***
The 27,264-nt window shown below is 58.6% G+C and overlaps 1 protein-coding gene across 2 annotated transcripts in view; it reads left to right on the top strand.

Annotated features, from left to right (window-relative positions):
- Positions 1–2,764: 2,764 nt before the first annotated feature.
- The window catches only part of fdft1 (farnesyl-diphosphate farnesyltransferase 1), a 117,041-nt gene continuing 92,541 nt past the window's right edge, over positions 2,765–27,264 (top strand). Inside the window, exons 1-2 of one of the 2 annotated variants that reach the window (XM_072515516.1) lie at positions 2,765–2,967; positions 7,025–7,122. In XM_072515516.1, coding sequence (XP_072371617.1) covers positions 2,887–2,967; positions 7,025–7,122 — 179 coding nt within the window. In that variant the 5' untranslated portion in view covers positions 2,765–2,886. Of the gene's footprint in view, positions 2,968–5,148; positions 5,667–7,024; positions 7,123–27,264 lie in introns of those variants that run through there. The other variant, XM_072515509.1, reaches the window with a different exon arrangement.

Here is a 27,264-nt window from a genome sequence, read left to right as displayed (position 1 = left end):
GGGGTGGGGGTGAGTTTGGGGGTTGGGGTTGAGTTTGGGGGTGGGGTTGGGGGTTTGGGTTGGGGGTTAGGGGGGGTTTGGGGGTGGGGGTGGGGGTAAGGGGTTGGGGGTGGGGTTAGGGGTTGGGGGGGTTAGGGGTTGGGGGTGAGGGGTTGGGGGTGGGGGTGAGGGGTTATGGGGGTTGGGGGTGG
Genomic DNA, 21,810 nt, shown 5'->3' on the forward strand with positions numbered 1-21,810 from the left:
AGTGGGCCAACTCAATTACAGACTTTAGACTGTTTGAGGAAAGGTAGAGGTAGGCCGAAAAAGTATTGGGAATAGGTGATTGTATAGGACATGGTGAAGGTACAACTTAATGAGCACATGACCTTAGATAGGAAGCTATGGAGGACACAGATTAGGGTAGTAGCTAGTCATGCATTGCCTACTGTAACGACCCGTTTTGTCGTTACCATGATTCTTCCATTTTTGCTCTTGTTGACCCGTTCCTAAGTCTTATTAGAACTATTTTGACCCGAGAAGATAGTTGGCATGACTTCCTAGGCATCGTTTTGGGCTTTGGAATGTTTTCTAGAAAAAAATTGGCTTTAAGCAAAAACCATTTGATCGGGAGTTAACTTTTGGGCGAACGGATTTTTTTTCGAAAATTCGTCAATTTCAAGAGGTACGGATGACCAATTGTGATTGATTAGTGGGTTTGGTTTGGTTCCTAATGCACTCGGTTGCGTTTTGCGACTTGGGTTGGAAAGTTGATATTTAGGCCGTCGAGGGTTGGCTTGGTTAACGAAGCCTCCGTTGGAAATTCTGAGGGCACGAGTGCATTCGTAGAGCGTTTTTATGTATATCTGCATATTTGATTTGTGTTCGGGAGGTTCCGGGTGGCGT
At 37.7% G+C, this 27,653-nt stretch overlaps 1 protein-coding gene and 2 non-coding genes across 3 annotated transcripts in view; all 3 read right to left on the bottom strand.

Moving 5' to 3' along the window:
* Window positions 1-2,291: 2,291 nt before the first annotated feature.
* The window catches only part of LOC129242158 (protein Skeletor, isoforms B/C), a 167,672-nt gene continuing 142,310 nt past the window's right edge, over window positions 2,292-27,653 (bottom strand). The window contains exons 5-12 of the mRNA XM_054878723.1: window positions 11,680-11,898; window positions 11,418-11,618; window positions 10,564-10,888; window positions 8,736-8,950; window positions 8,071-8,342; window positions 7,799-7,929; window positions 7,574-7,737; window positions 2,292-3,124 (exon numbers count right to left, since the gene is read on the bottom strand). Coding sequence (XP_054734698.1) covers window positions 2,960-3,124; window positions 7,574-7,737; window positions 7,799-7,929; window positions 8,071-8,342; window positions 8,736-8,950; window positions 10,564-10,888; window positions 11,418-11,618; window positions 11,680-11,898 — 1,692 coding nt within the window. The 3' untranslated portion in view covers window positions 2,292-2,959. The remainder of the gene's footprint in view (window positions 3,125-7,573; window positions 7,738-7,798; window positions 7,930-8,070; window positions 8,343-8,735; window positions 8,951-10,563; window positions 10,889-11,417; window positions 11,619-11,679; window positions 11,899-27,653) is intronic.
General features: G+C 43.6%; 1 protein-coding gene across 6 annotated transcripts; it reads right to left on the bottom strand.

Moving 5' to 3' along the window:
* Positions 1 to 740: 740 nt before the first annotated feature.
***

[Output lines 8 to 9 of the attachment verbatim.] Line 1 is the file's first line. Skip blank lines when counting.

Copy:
AGTGGGCCAACTCAATTACAGACTTTAGACTGTTTGAGGAAAGGTAGAGGTAGGCCGAAAAAGTATTGGGAATAGGTGATTGTATAGGACATGGTGAAGGTACAACTTAATGAGCACATGACCTTAGATAGGAAGCTATGGAGGACACAGATTAGGGTAGTAGCTAGTCATGCATTGCCTACTGTAACGACCCGTTTTGTCGTTACCATGATTCTTCCATTTTTGCTCTTGTTGACCCGTTCCTAAGTCTTATTAGAACTATTTTGACCCGAGAAGATAGTTGGCATGACTTCCTAGGCATCGTTTTGGGCTTTGGAATGTTTTCTAGAAAAAAATTGGCTTTAAGCAAAAACCATTTGATCGGGAGTTAACTTTTGGGCGAACGGATTTTTTTTCGAAAATTCGTCAATTTCAAGAGGTACGGATGACCAATTGTGATTGATTAGTGGGTTTGGTTTGGTTCCTAATGCACTCGGTTGCGTTTTGCGACTTGGGTTGGAAAGTTGATATTTAGGCCGTCGAGGGTTGGCTTGGTTAACGAAGCCTCCGTTGGAAATTCTGAGGGCACGAGTGCATTCGTAGAGCGTTTTTATGTATATCTGCATATTTGATTTGTGTTCGGGAGGTTCCGGGTGGCGT
At 37.7% G+C, this 27,653-nt stretch overlaps 1 protein-coding gene and 2 non-coding genes across 3 annotated transcripts in view; all 3 read right to left on the bottom strand.